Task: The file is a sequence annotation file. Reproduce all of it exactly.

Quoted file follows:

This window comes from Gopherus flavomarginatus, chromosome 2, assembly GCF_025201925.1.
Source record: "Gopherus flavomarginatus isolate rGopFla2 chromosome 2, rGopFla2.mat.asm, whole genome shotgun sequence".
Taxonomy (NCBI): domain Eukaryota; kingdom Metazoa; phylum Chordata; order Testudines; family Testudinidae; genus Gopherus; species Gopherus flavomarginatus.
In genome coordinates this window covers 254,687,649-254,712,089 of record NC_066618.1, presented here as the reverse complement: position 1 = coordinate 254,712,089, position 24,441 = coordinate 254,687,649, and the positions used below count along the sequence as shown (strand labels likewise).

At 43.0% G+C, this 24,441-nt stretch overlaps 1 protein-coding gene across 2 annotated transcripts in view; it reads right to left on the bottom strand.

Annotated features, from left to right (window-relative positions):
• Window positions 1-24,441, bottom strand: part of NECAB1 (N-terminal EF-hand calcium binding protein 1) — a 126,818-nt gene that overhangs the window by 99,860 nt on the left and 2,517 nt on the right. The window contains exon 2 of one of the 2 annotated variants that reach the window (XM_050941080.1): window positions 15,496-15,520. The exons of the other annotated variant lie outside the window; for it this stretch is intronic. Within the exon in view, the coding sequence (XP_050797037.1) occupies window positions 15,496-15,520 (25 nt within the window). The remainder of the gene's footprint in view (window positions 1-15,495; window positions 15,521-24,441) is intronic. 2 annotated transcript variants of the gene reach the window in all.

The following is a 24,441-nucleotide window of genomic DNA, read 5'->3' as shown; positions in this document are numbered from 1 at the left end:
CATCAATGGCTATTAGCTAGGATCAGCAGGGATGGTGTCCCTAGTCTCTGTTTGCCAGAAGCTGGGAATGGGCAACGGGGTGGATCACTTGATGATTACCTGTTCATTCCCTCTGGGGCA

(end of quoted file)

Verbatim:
This window comes from Gopherus flavomarginatus, chromosome 2, assembly GCF_025201925.1.
Source record: "Gopherus flavomarginatus isolate rGopFla2 chromosome 2, rGopFla2.mat.asm, whole genome shotgun sequence".
Taxonomy (NCBI): domain Eukaryota; kingdom Metazoa; phylum Chordata; order Testudines; family Testudinidae; genus Gopherus; species Gopherus flavomarginatus.
In genome coordinates this window covers 254,687,649-254,712,089 of record NC_066618.1, presented here as the reverse complement: position 1 = coordinate 254,712,089, position 24,441 = coordinate 254,687,649, and the positions used below count along the sequence as shown (strand labels likewise).

At 43.0% G+C, this 24,441-nt stretch overlaps 1 protein-coding gene across 2 annotated transcripts in view; it reads right to left on the bottom strand.

Annotated features, from left to right (window-relative positions):
• Window positions 1-24,441, bottom strand: part of NECAB1 (N-terminal EF-hand calcium binding protein 1) — a 126,818-nt gene that overhangs the window by 99,860 nt on the left and 2,517 nt on the right. The window contains exon 2 of one of the 2 annotated variants that reach the window (XM_050941080.1): window positions 15,496-15,520. The exons of the other annotated variant lie outside the window; for it this stretch is intronic. Within the exon in view, the coding sequence (XP_050797037.1) occupies window positions 15,496-15,520 (25 nt within the window). The remainder of the gene's footprint in view (window positions 1-15,495; window positions 15,521-24,441) is intronic. 2 annotated transcript variants of the gene reach the window in all.

The following is a 24,441-nucleotide window of genomic DNA, read 5'->3' as shown; positions in this document are numbered from 1 at the left end:
CATCAATGGCTATTAGCTAGGATCAGCAGGGATGGTGTCCCTAGTCTCTGTTTGCCAGAAGCTGGGAATGGGCAACGGGGTGGATCACTTGATGATTACCTGTTCATTCCCTCTGGGGCA